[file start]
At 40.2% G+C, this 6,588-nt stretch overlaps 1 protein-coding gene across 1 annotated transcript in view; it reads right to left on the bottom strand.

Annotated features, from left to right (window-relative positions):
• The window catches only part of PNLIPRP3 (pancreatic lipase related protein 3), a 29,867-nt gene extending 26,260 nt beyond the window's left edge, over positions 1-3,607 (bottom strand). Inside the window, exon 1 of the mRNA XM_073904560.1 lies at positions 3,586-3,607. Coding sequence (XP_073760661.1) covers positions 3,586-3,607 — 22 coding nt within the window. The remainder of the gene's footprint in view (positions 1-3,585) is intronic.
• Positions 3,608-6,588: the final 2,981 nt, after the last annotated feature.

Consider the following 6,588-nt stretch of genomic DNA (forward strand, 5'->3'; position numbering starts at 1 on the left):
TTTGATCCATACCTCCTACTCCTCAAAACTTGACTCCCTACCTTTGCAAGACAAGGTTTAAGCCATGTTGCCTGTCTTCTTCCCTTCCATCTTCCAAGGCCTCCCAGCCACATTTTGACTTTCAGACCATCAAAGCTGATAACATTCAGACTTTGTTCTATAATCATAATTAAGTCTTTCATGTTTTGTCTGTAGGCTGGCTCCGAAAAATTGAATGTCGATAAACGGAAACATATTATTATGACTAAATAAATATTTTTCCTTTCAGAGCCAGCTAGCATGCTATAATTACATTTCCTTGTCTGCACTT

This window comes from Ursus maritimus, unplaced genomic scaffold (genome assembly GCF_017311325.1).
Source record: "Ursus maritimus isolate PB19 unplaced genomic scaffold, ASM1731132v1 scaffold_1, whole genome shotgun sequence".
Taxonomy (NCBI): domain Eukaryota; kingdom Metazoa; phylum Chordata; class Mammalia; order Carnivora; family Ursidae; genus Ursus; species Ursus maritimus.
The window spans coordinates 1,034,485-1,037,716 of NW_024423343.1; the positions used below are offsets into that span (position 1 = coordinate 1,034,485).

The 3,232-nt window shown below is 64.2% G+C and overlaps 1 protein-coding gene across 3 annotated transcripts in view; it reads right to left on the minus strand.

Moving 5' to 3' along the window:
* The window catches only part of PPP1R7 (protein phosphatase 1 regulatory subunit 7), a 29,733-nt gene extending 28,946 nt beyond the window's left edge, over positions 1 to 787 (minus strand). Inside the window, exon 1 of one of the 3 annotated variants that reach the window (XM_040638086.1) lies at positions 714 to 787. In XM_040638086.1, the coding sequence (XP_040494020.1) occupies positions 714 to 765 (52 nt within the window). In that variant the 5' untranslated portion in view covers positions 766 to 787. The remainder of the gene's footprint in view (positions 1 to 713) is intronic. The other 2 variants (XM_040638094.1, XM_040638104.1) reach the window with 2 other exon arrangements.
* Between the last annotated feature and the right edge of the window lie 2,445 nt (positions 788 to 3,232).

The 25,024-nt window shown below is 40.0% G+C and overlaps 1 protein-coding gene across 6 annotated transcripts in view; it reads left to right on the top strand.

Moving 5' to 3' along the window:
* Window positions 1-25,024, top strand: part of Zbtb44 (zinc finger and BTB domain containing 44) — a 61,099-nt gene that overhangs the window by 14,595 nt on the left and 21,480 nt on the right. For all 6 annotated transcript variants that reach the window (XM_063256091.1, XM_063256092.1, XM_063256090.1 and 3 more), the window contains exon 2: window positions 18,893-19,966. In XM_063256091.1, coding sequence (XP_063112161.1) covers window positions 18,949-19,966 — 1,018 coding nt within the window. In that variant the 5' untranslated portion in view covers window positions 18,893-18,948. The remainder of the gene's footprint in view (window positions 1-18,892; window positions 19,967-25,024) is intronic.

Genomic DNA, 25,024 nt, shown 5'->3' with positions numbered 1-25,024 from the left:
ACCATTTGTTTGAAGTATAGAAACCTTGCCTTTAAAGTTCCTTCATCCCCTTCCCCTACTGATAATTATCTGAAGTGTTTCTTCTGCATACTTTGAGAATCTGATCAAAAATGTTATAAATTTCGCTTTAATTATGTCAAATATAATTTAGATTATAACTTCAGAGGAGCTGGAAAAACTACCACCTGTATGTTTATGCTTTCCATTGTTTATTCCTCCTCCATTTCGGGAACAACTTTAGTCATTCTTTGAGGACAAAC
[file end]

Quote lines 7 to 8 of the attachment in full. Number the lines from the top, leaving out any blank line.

This window comes from Ursus maritimus, unplaced genomic scaffold (genome assembly GCF_017311325.1).
Source record: "Ursus maritimus isolate PB19 unplaced genomic scaffold, ASM1731132v1 scaffold_1, whole genome shotgun sequence".